Caribbean Tales In The North. TIFF Owns The South
When it comes to the downtown Toronto International Film Festival(TIFF) and the College Street Caribbean Tales Film Festival, (CTFF) it is the Two Solitudes of the movie world. TIFF has the Big Names, the Big Movies and a Big Army of volunteers to make sure that the ticket holders stay off the red carpets and out of the VIP parties. At CTFF, the actors, actresses, directors and crew are in-your-face minglers and if there was a red carpet they would be dragging movie fans onside to whine with them!
Case in point. Last Thursday the CTFF kicked off with a beer and pizza gala at the Cafe Diplomatico (aka the Dip) on College Street just steps from the Royal Theatre (festival home).
Actors and actresses who are household names to Trinidadians and Jamaicans but unknown in Canada, were so willing to pose with fans, the Caribbean Media, and one lone CBC reporter, the selfie sessions spilled out onto College stopping street cars literally in their tracks.
Jacinth Sutphin outside the Dip - Caribbean Tales Film Festival Gala
At TIFF it was a similar but different scene. There were no streetcars on King Street to stop because the city has closed the road in front of TIFF headquarters for the duration of the festival. Movie fans jammed the new movie mall hoping to grab pics of the stars, but had to settle with selfies in front of the TIFF building (no fools, the Stars come into the theatre via the parking garage).
TIFF is a well-run machine. Line-ups are orderly. Speeches are timed to the second. Everything starts on time. At the CTFF launch, the delays were endless, speeches took longer than the running time of the movie, and the theatre was oversold, causing organizers to offer free passes-for-life to anyone willing to give up their seats.
The African American/Jamaican movie Diary of A Badman (DOAB) opened the Caribbean Tales Film Festival. Winner of the 2015 Jamaica Film Festival, DOAB was getting its Canadian premiere. An unknown low budget movie to most, at the end of the 104-minute long police drama, the audience cheers could be heard out on the street.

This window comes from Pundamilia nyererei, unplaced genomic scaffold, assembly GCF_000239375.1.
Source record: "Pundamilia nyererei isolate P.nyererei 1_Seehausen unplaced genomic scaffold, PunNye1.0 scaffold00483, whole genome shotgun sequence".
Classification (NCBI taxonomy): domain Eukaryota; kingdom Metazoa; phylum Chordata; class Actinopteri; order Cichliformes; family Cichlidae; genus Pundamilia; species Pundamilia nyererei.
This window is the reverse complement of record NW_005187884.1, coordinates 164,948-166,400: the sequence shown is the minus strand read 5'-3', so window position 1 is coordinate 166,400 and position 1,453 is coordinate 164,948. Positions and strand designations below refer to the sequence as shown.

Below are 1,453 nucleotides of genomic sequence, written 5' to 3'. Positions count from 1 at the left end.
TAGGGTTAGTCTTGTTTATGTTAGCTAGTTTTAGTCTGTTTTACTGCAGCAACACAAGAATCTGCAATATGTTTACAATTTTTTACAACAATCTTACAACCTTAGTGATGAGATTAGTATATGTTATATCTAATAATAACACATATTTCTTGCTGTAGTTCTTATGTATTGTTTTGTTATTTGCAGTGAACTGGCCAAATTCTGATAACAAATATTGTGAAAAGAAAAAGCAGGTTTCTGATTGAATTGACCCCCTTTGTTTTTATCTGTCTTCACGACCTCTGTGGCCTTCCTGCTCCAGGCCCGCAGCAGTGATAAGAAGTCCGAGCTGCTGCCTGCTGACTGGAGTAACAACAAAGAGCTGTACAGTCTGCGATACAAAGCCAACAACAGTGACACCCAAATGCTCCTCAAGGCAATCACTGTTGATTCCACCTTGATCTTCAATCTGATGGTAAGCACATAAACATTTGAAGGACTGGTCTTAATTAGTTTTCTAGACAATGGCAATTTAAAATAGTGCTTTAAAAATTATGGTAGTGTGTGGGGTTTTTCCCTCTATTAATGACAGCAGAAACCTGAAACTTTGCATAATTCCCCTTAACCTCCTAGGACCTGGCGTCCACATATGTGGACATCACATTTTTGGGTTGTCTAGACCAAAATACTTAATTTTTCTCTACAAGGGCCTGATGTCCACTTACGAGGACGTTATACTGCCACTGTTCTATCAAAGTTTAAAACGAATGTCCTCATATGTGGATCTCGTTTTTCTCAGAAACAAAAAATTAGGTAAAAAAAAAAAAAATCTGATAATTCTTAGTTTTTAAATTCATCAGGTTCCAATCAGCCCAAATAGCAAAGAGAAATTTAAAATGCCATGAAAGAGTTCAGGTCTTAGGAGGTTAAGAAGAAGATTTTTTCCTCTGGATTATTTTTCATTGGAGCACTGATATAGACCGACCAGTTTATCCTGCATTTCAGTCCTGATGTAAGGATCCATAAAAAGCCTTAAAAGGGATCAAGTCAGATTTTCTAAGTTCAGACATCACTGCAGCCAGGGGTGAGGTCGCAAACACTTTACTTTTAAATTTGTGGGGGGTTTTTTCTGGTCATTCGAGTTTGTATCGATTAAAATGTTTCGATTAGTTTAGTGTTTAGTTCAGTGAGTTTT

Jacinth Sutphin and filmmaker Diemiruaye Deniran
American filmmaker Diemiruaye Deniran made Diary of A Badman on what many directors showing at TIFF would consider pin money. What made the audience so supportive was that underneath this bang-bang shoot 'em-up film was a story that dealt with issues that resonant in a Black Live Matters America.
This is how Deniran describes his movie:
"We are still fighting for freedom in this country. You overstand?" How far would you go for your career and to get the job done? Lady Detective, Simone Williams (played by actress/producer Jacinth Sutphin), a Jamaican immigrant to the U.S., dreams of working undercover on a high profile case. She finally gets her chance to go undercover to catch a notorious drug dealer, Winston Bailey aka Bucky. She falls victim to his charming personality; compromising her assignment. Lines begin to blur, as she gets in deeper. Over time, Williams develops a close bond with Bailey, and their loyalties are put to the ultimate test."
Jacinth Sutphin, according to Deniran, is about to make that move from the CTFF to the next downtown TIFF: "She is very driven, compassionate, outgoing, ambitious, spontaneous, and has this aura that lights up any room she enters. Jacinth hopes to one day be known as a very successful, inspiring, and influential award winning actress who represents her Jamaican origin very well on a mainstream platform."
"It was such a rush to go back to Jamaica. I was born and raised in St Mary's," she told me prior to the movie. " It meant everyone got see where I have taken (my talents). It was a lot of fun to take the movie to Cayman as well!"
After the movie Director Deniran was on stage with the cast, talking about what comes next! " I brought the script for the sequel with me, and was working on it in the plane here."
Deniran made DOAB with no Hollywood faces, and no investors. With the sequel, he says it is going to be different and he and Sutphin are going to be filming in Jamaica later this year). They are well aware that TIFF attracts not just the Big Stars but the Big Investors too. Script in hand they plan to head downtown this week and bridge the gulf between Toronto's Two Film Festival Solitudes.
DOAB will next be screened in New York City, one night only, at the "Ocktober Film Festivall" October 8, 2016, Symphony Space Theater.
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